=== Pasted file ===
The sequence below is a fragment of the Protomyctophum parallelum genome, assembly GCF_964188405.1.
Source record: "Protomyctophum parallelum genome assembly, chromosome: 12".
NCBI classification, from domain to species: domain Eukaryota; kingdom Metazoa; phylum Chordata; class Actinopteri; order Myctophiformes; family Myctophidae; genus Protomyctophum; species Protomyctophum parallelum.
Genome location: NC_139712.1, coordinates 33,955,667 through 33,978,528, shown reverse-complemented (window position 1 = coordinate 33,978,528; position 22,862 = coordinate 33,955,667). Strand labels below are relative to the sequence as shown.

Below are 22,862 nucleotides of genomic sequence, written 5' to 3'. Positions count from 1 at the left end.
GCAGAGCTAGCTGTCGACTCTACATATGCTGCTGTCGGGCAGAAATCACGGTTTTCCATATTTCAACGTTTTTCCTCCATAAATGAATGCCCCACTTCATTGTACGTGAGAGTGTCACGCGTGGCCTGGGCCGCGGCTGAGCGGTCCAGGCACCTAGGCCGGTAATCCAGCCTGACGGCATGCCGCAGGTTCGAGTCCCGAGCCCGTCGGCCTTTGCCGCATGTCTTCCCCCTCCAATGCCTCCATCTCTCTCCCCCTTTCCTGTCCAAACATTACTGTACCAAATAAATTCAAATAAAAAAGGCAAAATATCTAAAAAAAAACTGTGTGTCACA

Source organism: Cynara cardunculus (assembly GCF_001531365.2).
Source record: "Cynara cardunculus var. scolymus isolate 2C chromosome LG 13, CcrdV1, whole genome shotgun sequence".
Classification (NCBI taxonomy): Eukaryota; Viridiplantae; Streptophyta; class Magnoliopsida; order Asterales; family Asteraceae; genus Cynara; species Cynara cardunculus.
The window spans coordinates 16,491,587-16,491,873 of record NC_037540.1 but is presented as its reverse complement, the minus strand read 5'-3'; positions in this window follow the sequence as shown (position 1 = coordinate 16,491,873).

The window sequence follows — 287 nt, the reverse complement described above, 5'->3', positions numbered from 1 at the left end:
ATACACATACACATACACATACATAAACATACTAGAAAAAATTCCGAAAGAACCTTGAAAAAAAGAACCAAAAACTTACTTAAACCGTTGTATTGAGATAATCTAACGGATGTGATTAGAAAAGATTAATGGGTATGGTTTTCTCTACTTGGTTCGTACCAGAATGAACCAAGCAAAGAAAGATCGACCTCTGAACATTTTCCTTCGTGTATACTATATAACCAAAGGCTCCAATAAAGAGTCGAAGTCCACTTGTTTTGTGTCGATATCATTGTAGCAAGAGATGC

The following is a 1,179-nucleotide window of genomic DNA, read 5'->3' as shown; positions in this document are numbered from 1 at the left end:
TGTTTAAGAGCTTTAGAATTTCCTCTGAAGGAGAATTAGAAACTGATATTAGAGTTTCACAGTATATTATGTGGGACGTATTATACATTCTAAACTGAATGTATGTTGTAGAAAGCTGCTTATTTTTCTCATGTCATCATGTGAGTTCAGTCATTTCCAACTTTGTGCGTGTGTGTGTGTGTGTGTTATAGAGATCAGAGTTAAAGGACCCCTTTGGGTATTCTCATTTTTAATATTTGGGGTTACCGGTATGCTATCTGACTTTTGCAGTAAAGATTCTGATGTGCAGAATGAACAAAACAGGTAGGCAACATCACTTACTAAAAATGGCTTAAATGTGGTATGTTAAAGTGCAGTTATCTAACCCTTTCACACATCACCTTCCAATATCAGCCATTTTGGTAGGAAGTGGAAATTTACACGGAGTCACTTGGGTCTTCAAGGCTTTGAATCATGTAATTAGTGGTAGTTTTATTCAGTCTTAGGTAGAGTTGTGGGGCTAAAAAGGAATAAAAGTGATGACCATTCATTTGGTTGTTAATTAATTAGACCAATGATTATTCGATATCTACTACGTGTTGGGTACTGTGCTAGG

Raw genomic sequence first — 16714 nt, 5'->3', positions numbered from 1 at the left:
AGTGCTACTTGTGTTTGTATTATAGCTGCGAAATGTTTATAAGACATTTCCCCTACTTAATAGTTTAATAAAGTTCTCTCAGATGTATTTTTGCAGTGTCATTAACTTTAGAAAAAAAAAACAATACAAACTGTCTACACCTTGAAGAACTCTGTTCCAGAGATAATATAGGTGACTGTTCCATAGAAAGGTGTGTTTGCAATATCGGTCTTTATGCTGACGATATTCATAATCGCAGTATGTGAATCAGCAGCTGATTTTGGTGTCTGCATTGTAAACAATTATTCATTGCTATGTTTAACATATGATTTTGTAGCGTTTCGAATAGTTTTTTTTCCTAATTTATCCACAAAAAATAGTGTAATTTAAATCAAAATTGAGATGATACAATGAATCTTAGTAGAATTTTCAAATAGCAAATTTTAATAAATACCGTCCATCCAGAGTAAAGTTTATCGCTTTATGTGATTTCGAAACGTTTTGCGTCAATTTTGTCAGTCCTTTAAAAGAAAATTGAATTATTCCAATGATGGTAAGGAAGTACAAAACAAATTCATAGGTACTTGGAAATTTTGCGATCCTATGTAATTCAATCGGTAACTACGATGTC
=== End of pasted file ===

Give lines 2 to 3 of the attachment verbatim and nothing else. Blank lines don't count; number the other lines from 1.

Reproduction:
Source record: "Protomyctophum parallelum genome assembly, chromosome: 12".
NCBI classification, from domain to species: domain Eukaryota; kingdom Metazoa; phylum Chordata; class Actinopteri; order Myctophiformes; family Myctophidae; genus Protomyctophum; species Protomyctophum parallelum.